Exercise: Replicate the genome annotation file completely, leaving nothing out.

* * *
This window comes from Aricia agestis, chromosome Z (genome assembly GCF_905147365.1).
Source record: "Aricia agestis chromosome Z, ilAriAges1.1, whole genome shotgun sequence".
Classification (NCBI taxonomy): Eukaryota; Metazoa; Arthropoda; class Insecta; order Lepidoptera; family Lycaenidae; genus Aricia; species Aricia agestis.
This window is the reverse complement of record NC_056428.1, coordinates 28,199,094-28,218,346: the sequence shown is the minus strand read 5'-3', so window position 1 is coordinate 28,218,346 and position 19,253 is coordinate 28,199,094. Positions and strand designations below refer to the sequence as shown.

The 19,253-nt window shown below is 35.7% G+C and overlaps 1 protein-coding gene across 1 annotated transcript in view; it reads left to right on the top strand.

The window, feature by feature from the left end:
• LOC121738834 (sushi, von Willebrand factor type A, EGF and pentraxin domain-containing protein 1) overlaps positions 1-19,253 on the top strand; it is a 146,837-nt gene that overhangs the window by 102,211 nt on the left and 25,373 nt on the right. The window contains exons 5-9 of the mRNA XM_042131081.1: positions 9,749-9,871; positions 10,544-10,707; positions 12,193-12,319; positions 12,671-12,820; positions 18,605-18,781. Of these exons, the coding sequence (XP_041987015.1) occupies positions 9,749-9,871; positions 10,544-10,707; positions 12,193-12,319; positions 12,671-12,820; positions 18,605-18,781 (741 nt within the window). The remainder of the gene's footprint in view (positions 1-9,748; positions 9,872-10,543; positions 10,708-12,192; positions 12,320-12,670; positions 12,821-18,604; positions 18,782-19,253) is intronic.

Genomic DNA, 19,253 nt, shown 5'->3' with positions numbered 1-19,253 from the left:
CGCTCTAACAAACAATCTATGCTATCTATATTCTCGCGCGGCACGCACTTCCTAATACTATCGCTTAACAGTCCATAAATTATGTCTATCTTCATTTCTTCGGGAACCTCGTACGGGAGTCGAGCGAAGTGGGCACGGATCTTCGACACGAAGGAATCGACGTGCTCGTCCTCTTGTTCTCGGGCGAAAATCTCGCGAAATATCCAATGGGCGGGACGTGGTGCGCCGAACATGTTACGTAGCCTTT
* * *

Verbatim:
This window comes from Aricia agestis, chromosome Z (genome assembly GCF_905147365.1).
Source record: "Aricia agestis chromosome Z, ilAriAges1.1, whole genome shotgun sequence".
Classification (NCBI taxonomy): Eukaryota; Metazoa; Arthropoda; class Insecta; order Lepidoptera; family Lycaenidae; genus Aricia; species Aricia agestis.
This window is the reverse complement of record NC_056428.1, coordinates 28,199,094-28,218,346: the sequence shown is the minus strand read 5'-3', so window position 1 is coordinate 28,218,346 and position 19,253 is coordinate 28,199,094. Positions and strand designations below refer to the sequence as shown.

The 19,253-nt window shown below is 35.7% G+C and overlaps 1 protein-coding gene across 1 annotated transcript in view; it reads left to right on the top strand.

The window, feature by feature from the left end:
• LOC121738834 (sushi, von Willebrand factor type A, EGF and pentraxin domain-containing protein 1) overlaps positions 1-19,253 on the top strand; it is a 146,837-nt gene that overhangs the window by 102,211 nt on the left and 25,373 nt on the right. The window contains exons 5-9 of the mRNA XM_042131081.1: positions 9,749-9,871; positions 10,544-10,707; positions 12,193-12,319; positions 12,671-12,820; positions 18,605-18,781. Of these exons, the coding sequence (XP_041987015.1) occupies positions 9,749-9,871; positions 10,544-10,707; positions 12,193-12,319; positions 12,671-12,820; positions 18,605-18,781 (741 nt within the window). The remainder of the gene's footprint in view (positions 1-9,748; positions 9,872-10,543; positions 10,708-12,192; positions 12,320-12,670; positions 12,821-18,604; positions 18,782-19,253) is intronic.

Genomic DNA, 19,253 nt, shown 5'->3' with positions numbered 1-19,253 from the left:
CGCTCTAACAAACAATCTATGCTATCTATATTCTCGCGCGGCACGCACTTCCTAATACTATCGCTTAACAGTCCATAAATTATGTCTATCTTCATTTCTTCGGGAACCTCGTACGGGAGTCGAGCGAAGTGGGCACGGATCTTCGACACGAAGGAATCGACGTGCTCGTCCTCTTGTTCTCGGGCGAAAATCTCGCGAAATATCCAATGGGCGGGACGTGGTGCGCCGAACATGTTACGTAGCCTTT